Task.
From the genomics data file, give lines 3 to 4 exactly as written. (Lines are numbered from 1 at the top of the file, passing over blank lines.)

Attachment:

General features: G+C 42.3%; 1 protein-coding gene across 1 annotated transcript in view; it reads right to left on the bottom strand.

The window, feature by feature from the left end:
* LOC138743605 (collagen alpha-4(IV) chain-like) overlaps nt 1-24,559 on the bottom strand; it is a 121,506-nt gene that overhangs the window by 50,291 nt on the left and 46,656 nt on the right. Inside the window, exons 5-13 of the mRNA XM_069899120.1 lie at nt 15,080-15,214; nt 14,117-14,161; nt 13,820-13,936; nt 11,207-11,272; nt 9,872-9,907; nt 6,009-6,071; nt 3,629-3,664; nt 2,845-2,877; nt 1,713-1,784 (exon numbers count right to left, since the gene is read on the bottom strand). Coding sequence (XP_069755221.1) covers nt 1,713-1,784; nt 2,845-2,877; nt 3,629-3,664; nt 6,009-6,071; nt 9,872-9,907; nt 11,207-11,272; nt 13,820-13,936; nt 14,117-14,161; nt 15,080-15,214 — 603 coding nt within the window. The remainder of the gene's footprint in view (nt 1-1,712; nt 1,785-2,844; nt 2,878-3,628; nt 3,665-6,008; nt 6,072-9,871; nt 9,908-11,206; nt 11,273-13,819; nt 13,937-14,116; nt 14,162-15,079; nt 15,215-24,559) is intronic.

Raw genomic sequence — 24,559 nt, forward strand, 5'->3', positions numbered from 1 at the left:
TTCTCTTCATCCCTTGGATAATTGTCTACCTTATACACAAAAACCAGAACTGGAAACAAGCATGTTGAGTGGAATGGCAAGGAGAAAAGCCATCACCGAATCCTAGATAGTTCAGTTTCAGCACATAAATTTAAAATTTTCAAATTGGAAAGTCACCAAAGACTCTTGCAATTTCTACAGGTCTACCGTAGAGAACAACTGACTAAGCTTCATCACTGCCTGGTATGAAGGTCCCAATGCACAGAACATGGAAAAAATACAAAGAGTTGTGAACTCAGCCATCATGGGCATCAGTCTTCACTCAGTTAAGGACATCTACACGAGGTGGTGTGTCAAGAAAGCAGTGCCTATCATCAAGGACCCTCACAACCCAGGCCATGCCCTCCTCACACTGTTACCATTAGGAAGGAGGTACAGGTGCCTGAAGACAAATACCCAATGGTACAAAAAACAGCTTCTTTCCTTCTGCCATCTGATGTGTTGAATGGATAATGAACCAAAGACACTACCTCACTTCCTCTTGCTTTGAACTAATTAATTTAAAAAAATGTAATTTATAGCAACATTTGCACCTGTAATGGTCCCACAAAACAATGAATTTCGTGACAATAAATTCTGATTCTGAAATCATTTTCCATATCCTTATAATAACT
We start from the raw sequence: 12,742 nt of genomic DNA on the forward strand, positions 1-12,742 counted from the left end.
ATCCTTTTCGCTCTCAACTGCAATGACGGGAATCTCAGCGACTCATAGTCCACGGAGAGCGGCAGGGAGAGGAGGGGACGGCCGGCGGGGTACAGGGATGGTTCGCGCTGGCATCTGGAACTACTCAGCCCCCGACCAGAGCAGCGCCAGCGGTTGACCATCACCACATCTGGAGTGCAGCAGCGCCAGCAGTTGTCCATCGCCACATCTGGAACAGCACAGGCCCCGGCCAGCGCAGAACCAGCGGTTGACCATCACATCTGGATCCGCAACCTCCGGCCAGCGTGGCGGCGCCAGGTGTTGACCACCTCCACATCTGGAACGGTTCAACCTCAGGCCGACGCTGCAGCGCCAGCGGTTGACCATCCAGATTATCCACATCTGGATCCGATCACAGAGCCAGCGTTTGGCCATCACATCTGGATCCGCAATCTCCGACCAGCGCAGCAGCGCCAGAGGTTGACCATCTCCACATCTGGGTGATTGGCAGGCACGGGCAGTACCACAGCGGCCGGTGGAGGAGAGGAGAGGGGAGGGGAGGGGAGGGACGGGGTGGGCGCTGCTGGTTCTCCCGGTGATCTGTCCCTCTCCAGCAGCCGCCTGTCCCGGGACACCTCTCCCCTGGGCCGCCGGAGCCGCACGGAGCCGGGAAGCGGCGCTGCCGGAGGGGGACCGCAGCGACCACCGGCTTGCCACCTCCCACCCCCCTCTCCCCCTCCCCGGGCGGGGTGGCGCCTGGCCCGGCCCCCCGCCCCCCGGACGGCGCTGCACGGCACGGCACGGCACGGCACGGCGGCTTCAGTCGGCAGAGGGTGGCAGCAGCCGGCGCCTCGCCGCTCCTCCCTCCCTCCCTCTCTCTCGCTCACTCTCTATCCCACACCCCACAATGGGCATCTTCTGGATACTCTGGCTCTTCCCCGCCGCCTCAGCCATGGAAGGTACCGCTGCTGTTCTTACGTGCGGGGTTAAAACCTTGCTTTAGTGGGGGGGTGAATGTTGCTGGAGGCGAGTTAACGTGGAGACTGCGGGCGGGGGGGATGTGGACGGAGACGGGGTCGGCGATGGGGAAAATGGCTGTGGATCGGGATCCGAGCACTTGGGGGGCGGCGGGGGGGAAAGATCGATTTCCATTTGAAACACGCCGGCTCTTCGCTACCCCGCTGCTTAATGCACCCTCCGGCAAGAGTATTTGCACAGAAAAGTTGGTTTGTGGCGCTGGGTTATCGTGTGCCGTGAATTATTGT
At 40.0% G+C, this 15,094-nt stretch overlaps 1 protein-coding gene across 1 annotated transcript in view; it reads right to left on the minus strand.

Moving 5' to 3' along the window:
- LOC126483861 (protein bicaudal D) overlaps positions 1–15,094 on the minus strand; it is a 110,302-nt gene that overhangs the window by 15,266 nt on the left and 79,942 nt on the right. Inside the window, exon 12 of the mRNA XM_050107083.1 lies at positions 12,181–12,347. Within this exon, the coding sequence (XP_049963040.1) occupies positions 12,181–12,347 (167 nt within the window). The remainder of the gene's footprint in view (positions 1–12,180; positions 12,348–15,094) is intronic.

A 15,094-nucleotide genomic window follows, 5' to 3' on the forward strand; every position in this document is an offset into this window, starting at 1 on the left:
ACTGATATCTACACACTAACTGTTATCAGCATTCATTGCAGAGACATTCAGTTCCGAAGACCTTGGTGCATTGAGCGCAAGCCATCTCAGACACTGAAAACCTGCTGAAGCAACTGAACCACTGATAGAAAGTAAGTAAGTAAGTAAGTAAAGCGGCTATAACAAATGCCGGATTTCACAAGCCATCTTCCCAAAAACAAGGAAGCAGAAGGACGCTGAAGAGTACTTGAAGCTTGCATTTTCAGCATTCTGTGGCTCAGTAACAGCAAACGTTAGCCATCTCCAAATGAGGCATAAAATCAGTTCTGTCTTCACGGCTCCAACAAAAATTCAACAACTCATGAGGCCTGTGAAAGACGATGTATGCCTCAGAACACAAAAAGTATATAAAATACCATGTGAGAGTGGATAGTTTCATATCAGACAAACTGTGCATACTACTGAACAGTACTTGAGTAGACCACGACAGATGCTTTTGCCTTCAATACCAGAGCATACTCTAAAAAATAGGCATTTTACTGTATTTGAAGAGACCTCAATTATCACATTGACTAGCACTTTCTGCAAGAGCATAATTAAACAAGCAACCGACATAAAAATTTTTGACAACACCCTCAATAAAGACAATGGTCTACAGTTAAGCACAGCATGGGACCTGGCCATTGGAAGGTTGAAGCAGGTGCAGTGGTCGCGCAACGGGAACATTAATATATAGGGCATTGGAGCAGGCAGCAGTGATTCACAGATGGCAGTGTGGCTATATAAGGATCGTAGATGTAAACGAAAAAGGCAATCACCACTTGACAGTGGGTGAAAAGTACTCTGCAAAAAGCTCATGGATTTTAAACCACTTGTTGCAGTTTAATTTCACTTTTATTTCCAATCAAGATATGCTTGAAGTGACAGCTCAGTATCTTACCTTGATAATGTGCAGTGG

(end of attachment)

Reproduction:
* LOC138743605 (collagen alpha-4(IV) chain-like) overlaps nt 1-24,559 on the bottom strand; it is a 121,506-nt gene that overhangs the window by 50,291 nt on the left and 46,656 nt on the right. Inside the window, exons 5-13 of the mRNA XM_069899120.1 lie at nt 15,080-15,214; nt 14,117-14,161; nt 13,820-13,936; nt 11,207-11,272; nt 9,872-9,907; nt 6,009-6,071; nt 3,629-3,664; nt 2,845-2,877; nt 1,713-1,784 (exon numbers count right to left, since the gene is read on the bottom strand). Coding sequence (XP_069755221.1) covers nt 1,713-1,784; nt 2,845-2,877; nt 3,629-3,664; nt 6,009-6,071; nt 9,872-9,907; nt 11,207-11,272; nt 13,820-13,936; nt 14,117-14,161; nt 15,080-15,214 — 603 coding nt within the window. The remainder of the gene's footprint in view (nt 1-1,712; nt 1,785-2,844; nt 2,878-3,628; nt 3,665-6,008; nt 6,072-9,871; nt 9,908-11,206; nt 11,273-13,819; nt 13,937-14,116; nt 14,162-15,079; nt 15,215-24,559) is intronic.

Raw genomic sequence — 24,559 nt, forward strand, 5'->3', positions numbered from 1 at the left: